Genuine vs Artificial Sea Glass - Why it's Important

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Terminology is key. I purposefully do not call imitation sea glass "sea glass" anymore these days. I always make a point of naming it "frosted glass" or "machine tumbled glass" or "man made, frosted glass". To term it 'sea glass' infers that it has spent time at sea. Which it has not.

For myself and for most collectors, sea glass is historic glassware and bottles that have somehow reached the sea or body of water. They have been on a journey that cannot ever be repeated. Each piece has a story and tale to tell.

The moment sea glass collecting took the spotlight, its value as a commodity to be found, bought, sold and traded increased dramatically. And just like any collectable that has garnered sudden attention, the adoration caused a bit of a run for buying and selling.

And when any true item becomes of value, a faux or artificial product is not far behind.  Man-made "frosted glass" showed up on the modern market. This mechanically created glass is not  sea glass. Pictured here, a huuuge chunk of turquoise blue, machine tumbled, faux "sea glass".

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         Faux, manmade "sea glass"

Real sea glass is glass that has spent time and a unique journey at sea. It has stood the test of time and tide, often for decades. This is what gives genuine, beach combed sea glass its value and significance. The process of mimicking the forces of nature cannot exactly be duplicated.

Genuine, authentic sea glass is glass (a bottle, a dish, an old window pane) that was once discarded, unwanted, and tossed out to sea as refuse. It may have found its way to the shoreline after being thrown overboard from a ship. It may have been barged out for dumping by a cargo ship. Or it may have been pushed off the edge of a seashore town's landfill bluff.

Antique bottles account for much of today's sea glass.

No matter how the glass reached the ocean, we are finding that years and decades later, it has turned up along our beaches as gems with smooth edges and a frosty surface. At top, a pristine pile of colorful, ocean tumbled, well frosted pieces of genuine, historic bottle glass.

Since mass production of bottles began in the early 1900s, glassware became much more common in the average household and thrown out after being broken or unwanted.

It takes many years, decades and even centuries out in a natural body of water for a piece of glass to become smoothed, softened, and frosty. That frosty pitted surface is what many sea glass hunters and collectors admire. It cannot  be mimicked exactly by a mechanized process or by a chemical bath. Nevertheless there are some who have tried to create imitation sea glass. Unfortuantely sometimes it gets named sea glass when it truly is not.

To the purist, the historian, and the archeologist in all of us, this has become an important issue. In response to so many questions and inquiries, my colleagues and I combined some  of our genuine pieces from around the country and created part of this article and a photo still life for educational purposes. Our pieces were arranged together on a table and then one member purchased some artificial "sea glass" and posed it next to the pieces of genuine. The groupings were photographed in attempt to help the viewer understand the visual and structural differences between ocean tumbled and machine altered glass.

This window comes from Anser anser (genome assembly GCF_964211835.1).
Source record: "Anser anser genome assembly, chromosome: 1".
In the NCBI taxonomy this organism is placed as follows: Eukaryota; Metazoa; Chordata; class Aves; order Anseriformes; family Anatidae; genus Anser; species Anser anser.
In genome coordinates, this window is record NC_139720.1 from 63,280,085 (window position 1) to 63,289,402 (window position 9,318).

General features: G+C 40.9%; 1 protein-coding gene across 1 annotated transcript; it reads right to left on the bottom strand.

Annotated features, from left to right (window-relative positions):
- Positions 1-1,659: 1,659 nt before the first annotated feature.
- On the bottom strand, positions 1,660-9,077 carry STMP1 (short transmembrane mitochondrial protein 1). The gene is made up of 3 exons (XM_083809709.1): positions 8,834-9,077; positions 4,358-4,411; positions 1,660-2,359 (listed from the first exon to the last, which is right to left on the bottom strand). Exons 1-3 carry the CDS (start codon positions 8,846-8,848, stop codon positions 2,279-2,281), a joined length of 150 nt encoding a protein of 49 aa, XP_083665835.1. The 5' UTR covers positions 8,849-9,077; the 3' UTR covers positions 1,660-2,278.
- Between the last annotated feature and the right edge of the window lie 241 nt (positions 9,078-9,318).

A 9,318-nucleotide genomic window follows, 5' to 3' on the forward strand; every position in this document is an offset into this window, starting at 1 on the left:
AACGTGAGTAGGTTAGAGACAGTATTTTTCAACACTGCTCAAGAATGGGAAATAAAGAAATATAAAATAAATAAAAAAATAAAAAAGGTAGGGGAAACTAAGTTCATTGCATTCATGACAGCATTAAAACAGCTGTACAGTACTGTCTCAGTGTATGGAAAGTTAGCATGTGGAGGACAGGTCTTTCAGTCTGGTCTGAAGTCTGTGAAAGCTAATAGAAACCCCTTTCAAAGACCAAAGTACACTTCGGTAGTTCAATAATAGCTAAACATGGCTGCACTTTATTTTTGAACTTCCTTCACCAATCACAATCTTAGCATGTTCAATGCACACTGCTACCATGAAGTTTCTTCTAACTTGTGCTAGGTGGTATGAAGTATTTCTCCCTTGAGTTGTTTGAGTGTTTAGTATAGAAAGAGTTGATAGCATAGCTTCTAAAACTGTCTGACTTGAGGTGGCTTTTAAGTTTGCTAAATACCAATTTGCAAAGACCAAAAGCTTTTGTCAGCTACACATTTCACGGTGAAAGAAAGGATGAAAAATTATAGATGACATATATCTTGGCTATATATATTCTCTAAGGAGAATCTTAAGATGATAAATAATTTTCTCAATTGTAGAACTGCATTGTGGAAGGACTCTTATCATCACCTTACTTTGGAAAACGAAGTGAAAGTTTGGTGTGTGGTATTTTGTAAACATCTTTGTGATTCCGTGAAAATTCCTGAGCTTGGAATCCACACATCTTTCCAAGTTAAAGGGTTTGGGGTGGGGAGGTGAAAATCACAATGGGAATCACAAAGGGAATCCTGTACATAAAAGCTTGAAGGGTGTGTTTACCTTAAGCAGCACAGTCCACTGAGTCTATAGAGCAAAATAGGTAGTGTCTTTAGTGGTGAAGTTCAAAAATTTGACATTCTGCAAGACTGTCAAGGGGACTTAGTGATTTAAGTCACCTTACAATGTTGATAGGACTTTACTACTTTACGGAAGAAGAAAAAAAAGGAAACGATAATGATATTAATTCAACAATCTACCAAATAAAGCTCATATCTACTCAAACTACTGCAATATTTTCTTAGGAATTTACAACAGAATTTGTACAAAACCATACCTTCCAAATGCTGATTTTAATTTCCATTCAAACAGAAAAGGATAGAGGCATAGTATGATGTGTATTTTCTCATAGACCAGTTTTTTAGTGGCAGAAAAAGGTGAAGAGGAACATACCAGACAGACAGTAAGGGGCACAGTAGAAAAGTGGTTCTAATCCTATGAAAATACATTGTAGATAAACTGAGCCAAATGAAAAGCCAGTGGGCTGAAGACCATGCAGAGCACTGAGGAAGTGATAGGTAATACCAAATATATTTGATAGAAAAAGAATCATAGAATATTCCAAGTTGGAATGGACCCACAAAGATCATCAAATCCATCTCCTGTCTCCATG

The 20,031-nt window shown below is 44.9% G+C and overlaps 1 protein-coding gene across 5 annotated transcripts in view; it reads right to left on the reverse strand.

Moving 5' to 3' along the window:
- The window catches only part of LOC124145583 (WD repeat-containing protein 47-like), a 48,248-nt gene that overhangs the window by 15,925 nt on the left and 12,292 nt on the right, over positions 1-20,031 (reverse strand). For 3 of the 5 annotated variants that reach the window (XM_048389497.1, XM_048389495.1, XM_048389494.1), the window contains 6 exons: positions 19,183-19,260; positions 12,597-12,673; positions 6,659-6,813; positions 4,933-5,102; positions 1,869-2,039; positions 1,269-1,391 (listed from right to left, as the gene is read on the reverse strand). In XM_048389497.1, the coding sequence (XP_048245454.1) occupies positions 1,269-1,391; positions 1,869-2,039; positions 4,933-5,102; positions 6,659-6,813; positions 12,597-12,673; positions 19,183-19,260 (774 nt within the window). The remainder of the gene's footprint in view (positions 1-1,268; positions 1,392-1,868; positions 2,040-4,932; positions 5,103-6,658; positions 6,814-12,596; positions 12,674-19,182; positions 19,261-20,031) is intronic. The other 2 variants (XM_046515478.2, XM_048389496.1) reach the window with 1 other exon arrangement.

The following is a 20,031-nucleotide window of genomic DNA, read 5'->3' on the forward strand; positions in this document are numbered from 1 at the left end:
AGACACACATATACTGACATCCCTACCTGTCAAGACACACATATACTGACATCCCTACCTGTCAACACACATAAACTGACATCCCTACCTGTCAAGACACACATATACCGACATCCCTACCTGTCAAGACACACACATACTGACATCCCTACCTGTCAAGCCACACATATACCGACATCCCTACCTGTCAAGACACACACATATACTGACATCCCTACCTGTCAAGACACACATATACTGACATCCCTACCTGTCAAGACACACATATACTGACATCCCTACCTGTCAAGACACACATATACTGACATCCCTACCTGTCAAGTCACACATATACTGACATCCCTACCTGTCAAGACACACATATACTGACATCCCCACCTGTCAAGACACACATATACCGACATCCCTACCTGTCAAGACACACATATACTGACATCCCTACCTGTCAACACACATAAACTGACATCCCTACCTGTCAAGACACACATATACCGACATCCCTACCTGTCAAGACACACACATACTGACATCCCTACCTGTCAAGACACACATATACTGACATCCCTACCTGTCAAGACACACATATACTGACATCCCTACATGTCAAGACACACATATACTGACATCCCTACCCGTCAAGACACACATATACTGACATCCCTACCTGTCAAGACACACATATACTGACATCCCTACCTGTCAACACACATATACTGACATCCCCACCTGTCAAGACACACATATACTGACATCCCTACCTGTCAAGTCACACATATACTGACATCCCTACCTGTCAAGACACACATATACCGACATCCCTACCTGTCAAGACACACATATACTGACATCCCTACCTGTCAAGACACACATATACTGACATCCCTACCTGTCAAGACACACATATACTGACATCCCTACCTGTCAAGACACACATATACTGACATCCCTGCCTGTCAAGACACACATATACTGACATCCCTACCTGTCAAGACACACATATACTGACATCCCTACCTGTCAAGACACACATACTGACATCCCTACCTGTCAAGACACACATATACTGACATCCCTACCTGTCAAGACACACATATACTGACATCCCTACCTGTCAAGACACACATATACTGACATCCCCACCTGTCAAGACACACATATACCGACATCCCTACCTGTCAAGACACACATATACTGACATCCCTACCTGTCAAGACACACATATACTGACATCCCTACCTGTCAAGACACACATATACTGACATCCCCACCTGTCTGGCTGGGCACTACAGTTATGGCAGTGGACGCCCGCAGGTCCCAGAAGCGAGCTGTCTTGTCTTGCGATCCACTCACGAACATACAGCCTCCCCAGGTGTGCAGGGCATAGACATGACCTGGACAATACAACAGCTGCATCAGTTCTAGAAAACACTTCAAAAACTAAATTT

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   Real vs fake "sea glass". Can you tell which is which?

This photo shows a vast pile with some of my genuine, ocean tumbled sea glass in the top left triangle of the frame. The more angular, blocky pieces in the bottom right triangle of the image are machine-made, frosted pieces of glass. If you're a sea glass enthusiast, it is highly likely that you've seen this photo on the Internet and throughout many random blogs. Permission has been allowed for many members of the  North American Sea Glass Association  to use them for educational purposes. But what most folks don't know is the differentiation of the pieces in the image. 

Some truly mature pieces can be so well rounded and without blemish that they appear more like an orb shaped marble than a sharp edged shard. This high quality closeup of an exceedingly rare grouping of thick pink sea glass shows clear signs of natural tumbling at sea. But not all beach glass is completely smooth-edged. Some pieces can be sharp and chipped with visible corners and shinier surfaces. This simply means that the piece has not spent enough time being sanded by a shore's wavy, rocky and or salty environment

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Frostiness is one characteristic of real sea glass.

Notice the frosty patina with microscopic pits and "crescent shaped" marks in this photo of the "sugary" pink sea glass. These factors are one indicator of naturally conditioned sea glass. Uneven pitting which happens when a piece of sea glass is dinged around along a rocky shoreline along with a white, sugary frost are also signs of a piece that has spent time in a natural body of water. In addition, most artificial sea glass shows a creamier, more consistent patina on its surface.

At  West Coast Sea Glass we go out of our way to remember where each piece was beachcombed and we keep track or our pieces by which body of water it was found along. It matters to the beach lover that their piece is genuine and historic and has been sculpted by the ocean. For more thorough information about sea glass and beautiful photos, get your copy today of the book  Mary Beth Beuke, Owner Artist - West Coast Sea Glass

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